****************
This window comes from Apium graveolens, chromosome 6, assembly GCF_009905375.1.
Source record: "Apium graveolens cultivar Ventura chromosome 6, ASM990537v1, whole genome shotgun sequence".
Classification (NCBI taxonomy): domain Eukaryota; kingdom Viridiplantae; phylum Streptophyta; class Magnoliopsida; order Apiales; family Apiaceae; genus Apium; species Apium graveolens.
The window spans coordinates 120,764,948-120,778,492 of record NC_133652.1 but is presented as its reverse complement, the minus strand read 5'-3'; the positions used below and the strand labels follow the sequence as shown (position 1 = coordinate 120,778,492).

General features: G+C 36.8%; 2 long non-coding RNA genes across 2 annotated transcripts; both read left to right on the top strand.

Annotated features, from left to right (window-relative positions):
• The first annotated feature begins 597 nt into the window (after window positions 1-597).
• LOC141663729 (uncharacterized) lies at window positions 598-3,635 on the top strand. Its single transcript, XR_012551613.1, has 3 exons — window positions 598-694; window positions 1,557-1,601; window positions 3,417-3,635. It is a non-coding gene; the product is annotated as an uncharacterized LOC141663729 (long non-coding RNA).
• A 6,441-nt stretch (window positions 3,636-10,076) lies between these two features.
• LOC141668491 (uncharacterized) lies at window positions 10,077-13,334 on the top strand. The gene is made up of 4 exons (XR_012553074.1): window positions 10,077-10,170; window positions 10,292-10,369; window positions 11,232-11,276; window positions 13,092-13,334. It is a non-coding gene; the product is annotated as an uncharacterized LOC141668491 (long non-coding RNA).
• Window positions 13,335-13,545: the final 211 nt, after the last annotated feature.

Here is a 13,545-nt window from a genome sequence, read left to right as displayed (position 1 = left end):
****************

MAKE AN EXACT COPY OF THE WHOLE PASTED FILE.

This window comes from Apium graveolens, chromosome 6, assembly GCF_009905375.1.
Source record: "Apium graveolens cultivar Ventura chromosome 6, ASM990537v1, whole genome shotgun sequence".
Classification (NCBI taxonomy): domain Eukaryota; kingdom Viridiplantae; phylum Streptophyta; class Magnoliopsida; order Apiales; family Apiaceae; genus Apium; species Apium graveolens.
The window spans coordinates 120,764,948-120,778,492 of record NC_133652.1 but is presented as its reverse complement, the minus strand read 5'-3'; the positions used below and the strand labels follow the sequence as shown (position 1 = coordinate 120,778,492).

General features: G+C 36.8%; 2 long non-coding RNA genes across 2 annotated transcripts; both read left to right on the top strand.

Annotated features, from left to right (window-relative positions):
• The first annotated feature begins 597 nt into the window (after window positions 1-597).
• LOC141663729 (uncharacterized) lies at window positions 598-3,635 on the top strand. Its single transcript, XR_012551613.1, has 3 exons — window positions 598-694; window positions 1,557-1,601; window positions 3,417-3,635. It is a non-coding gene; the product is annotated as an uncharacterized LOC141663729 (long non-coding RNA).
• A 6,441-nt stretch (window positions 3,636-10,076) lies between these two features.
• LOC141668491 (uncharacterized) lies at window positions 10,077-13,334 on the top strand. The gene is made up of 4 exons (XR_012553074.1): window positions 10,077-10,170; window positions 10,292-10,369; window positions 11,232-11,276; window positions 13,092-13,334. It is a non-coding gene; the product is annotated as an uncharacterized LOC141668491 (long non-coding RNA).
• Window positions 13,335-13,545: the final 211 nt, after the last annotated feature.

Here is a 13,545-nt window from a genome sequence, read left to right as displayed (position 1 = left end):